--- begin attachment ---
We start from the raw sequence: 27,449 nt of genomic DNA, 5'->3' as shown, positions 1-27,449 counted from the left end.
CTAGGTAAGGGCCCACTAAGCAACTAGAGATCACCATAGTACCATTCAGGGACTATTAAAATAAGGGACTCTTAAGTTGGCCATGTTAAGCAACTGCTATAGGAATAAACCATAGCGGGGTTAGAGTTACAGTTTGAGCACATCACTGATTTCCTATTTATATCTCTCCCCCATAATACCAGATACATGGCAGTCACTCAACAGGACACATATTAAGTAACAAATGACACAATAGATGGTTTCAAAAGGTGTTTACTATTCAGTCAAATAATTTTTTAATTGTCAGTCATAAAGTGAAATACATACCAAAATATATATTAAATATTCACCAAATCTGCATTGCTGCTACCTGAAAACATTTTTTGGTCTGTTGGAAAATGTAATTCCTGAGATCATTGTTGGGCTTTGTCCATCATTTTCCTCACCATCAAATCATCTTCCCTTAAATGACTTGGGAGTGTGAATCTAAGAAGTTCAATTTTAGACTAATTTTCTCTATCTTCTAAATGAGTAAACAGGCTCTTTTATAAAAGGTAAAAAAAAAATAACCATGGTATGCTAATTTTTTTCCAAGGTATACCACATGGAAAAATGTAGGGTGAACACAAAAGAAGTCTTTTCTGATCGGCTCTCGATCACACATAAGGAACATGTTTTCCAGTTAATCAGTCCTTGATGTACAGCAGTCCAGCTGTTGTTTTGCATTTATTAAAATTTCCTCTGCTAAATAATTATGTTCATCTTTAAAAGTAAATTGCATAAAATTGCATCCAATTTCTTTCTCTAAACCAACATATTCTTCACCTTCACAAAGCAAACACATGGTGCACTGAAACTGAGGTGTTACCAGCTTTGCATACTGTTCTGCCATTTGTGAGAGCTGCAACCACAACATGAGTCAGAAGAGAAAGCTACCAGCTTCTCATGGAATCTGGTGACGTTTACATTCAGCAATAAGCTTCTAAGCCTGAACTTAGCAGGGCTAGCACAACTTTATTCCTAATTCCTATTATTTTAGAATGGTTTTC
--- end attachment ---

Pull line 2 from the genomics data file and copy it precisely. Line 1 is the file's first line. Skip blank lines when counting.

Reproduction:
CTAGGTAAGGGCCCACTAAGCAACTAGAGATCACCATAGTACCATTCAGGGACTATTAAAATAAGGGACTCTTAAGTTGGCCATGTTAAGCAACTGCTATAGGAATAAACCATAGCGGGGTTAGAGTTACAGTTTGAGCACATCACTGATTTCCTATTTATATCTCTCCCCCATAATACCAGATACATGGCAGTCACTCAACAGGACACATATTAAGTAACAAATGACACAATAGATGGTTTCAAAAGGTGTTTACTATTCAGTCAAATAATTTTTTAATTGTCAGTCATAAAGTGAAATACATACCAAAATATATATTAAATATTCACCAAATCTGCATTGCTGCTACCTGAAAACATTTTTTGGTCTGTTGGAAAATGTAATTCCTGAGATCATTGTTGGGCTTTGTCCATCATTTTCCTCACCATCAAATCATCTTCCCTTAAATGACTTGGGAGTGTGAATCTAAGAAGTTCAATTTTAGACTAATTTTCTCTATCTTCTAAATGAGTAAACAGGCTCTTTTATAAAAGGTAAAAAAAAAATAACCATGGTATGCTAATTTTTTTCCAAGGTATACCACATGGAAAAATGTAGGGTGAACACAAAAGAAGTCTTTTCTGATCGGCTCTCGATCACACATAAGGAACATGTTTTCCAGTTAATCAGTCCTTGATGTACAGCAGTCCAGCTGTTGTTTTGCATTTATTAAAATTTCCTCTGCTAAATAATTATGTTCATCTTTAAAAGTAAATTGCATAAAATTGCATCCAATTTCTTTCTCTAAACCAACATATTCTTCACCTTCACAAAGCAAACACATGGTGCACTGAAACTGAGGTGTTACCAGCTTTGCATACTGTTCTGCCATTTGTGAGAGCTGCAACCACAACATGAGTCAGAAGAGAAAGCTACCAGCTTCTCATGGAATCTGGTGACGTTTACATTCAGCAATAAGCTTCTAAGCCTGAACTTAGCAGGGCTAGCACAACTTTATTCCTAATTCCTATTATTTTAGAATGGTTTTC